Powered by NewsLook.com
Obama: U.S. Must Have "smartest Airports, Best Power Grid"

Obama: U.S. Must Have "smartest Airports, Best Power Grid"

Reuters - US Online Video (July 17, 2014) President Barak Obama stopped by at a lunch counter in Delaware before making remarks about boosting the nation's infrastructure. Mana Rabiee reports. Video provided by Reuters
Powered by NewsLook.com
Crude Oil Prices Bounce Back After Falling Below $100 a Barrel

Crude Oil Prices Bounce Back After Falling Below $100 a Barrel

TheStreet (July 16, 2014) Oil Futures are bouncing back after tumbling below $100 a barrel for the first time since May yesterday. Jeff Grossman is the president of BRG Brokerage and trades at the NYMEX. Grossman tells TheStreet the Middle East is always a concern for oil traders. Oil prices were pushed down in recent weeks on Libya increasing its production. Supply disruptions in Iraq fading also contributed to prices falling. News from China's economic front showing a growth for the second quarter also calmed fears on its slowdown. Jeff Grossman talks to TheStreet's Susannah Lee on this and more on the Energy Department's Energy Information Administration (EIA) report. Video provided by TheStreet
Powered by NewsLook.com

Search ScienceDaily

Number of stories in archives: 140,361

Find with keyword(s):
Enter a keyword or phrase to search ScienceDaily for related topics and research stories.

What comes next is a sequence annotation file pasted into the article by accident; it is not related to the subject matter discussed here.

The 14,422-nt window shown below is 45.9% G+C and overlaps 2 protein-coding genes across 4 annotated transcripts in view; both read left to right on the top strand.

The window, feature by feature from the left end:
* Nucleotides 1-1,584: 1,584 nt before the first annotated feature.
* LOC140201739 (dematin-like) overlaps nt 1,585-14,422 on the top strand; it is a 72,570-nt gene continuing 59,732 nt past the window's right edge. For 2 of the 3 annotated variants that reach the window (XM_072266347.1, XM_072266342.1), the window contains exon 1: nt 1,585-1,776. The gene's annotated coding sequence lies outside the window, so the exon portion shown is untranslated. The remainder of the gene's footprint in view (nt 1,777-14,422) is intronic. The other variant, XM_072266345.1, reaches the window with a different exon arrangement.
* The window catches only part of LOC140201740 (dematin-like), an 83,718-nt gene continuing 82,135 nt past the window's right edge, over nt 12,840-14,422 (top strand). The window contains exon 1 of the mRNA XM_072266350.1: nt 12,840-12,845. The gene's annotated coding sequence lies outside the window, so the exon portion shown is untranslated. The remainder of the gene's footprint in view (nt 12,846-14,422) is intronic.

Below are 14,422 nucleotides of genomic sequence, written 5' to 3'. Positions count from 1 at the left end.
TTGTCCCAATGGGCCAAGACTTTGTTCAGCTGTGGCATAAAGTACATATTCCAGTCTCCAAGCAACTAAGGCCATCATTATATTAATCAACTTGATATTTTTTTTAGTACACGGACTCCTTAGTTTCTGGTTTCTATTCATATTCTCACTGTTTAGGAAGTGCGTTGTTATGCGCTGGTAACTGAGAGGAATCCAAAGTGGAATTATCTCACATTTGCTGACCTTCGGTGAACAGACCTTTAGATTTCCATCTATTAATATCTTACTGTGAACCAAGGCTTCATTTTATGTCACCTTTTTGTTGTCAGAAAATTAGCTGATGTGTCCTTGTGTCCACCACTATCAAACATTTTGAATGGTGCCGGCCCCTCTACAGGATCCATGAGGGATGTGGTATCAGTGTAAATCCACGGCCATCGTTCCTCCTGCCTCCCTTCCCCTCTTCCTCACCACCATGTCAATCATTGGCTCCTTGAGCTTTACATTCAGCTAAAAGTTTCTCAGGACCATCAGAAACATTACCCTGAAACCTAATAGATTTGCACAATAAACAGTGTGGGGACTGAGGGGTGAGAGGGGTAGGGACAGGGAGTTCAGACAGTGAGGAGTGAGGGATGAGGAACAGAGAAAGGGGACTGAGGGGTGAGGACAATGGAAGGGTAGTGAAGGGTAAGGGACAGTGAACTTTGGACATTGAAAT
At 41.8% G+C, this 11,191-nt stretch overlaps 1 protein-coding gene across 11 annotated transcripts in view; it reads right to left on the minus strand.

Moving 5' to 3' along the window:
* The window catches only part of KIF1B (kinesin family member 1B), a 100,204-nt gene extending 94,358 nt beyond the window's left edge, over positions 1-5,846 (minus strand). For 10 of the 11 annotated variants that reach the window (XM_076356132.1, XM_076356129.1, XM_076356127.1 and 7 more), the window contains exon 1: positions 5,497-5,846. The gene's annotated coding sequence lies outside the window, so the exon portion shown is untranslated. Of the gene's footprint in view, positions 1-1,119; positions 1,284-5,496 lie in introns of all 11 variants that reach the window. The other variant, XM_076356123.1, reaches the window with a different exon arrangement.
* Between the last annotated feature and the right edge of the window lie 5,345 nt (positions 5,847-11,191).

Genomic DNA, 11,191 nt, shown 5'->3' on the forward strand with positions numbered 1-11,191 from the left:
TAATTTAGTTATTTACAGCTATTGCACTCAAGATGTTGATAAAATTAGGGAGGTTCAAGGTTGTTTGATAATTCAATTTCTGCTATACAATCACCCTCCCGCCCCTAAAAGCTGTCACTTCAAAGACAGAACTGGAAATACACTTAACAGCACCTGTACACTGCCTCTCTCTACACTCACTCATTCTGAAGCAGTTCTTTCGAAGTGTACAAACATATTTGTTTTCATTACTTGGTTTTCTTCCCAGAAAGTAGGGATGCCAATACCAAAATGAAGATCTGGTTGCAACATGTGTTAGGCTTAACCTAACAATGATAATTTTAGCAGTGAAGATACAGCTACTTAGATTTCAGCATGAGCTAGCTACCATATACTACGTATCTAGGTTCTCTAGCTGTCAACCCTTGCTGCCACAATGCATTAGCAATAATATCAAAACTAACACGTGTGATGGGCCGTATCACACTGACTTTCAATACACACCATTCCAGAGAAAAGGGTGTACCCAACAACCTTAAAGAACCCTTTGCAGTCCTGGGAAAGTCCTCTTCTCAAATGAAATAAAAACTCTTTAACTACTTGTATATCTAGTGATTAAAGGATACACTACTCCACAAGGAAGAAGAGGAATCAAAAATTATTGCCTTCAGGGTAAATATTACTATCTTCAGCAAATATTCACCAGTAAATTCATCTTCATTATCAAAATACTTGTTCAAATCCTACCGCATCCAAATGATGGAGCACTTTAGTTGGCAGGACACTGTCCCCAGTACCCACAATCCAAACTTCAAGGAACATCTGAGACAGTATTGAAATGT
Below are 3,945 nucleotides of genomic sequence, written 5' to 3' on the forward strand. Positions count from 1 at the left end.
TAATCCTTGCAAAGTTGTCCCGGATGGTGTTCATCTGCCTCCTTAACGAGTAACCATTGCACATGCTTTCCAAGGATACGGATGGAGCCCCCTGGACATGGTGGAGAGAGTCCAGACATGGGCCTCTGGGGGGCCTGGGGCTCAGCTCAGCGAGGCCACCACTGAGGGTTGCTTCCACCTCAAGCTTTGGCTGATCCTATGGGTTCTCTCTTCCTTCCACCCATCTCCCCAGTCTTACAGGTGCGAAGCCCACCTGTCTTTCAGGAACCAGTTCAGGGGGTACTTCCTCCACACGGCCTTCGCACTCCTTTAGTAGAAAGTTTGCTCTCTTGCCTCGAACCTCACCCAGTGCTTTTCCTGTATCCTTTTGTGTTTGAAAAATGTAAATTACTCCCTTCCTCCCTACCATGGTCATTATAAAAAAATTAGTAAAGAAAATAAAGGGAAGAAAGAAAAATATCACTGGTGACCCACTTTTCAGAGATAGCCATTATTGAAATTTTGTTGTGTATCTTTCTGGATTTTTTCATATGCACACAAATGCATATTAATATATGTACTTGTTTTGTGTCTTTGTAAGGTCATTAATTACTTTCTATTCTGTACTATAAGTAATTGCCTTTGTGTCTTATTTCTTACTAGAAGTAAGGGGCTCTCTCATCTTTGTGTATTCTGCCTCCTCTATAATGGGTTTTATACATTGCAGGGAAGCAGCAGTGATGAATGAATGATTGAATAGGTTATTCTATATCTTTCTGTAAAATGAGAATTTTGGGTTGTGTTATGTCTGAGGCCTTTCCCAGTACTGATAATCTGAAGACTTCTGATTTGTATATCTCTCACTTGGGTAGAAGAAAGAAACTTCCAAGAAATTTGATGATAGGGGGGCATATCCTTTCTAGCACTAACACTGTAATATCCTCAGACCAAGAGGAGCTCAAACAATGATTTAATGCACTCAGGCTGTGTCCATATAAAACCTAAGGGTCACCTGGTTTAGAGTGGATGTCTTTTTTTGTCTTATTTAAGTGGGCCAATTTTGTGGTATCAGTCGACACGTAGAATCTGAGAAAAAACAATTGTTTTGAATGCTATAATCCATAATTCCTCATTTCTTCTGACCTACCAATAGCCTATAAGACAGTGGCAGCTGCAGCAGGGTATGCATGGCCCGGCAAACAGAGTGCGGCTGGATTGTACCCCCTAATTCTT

Save/Print:
Share:

Breaking News:
from the past week

In Other News

... from NewsDaily.com

Science News

Health News

Environment News

Technology News



Save/Print:
Share:

Free Subscriptions


Get the latest science news with ScienceDaily's free email newsletters, updated daily and weekly. Or view hourly updated newsfeeds in your RSS reader:

Get Social & Mobile


Keep up to date with the latest news from ScienceDaily via social networks and mobile apps:

Have Feedback?


Tell us what you think of ScienceDaily -- we welcome both positive and negative comments. Have any problems using the site? Questions?
Mobile: iPhone Android Web
Follow: Facebook Twitter Google+
Subscribe: RSS Feeds Email Newsletters
Latest Headlines Health & Medicine Mind & Brain Space & Time Matter & Energy Computers & Math Plants & Animals Earth & Climate Fossils & Ruins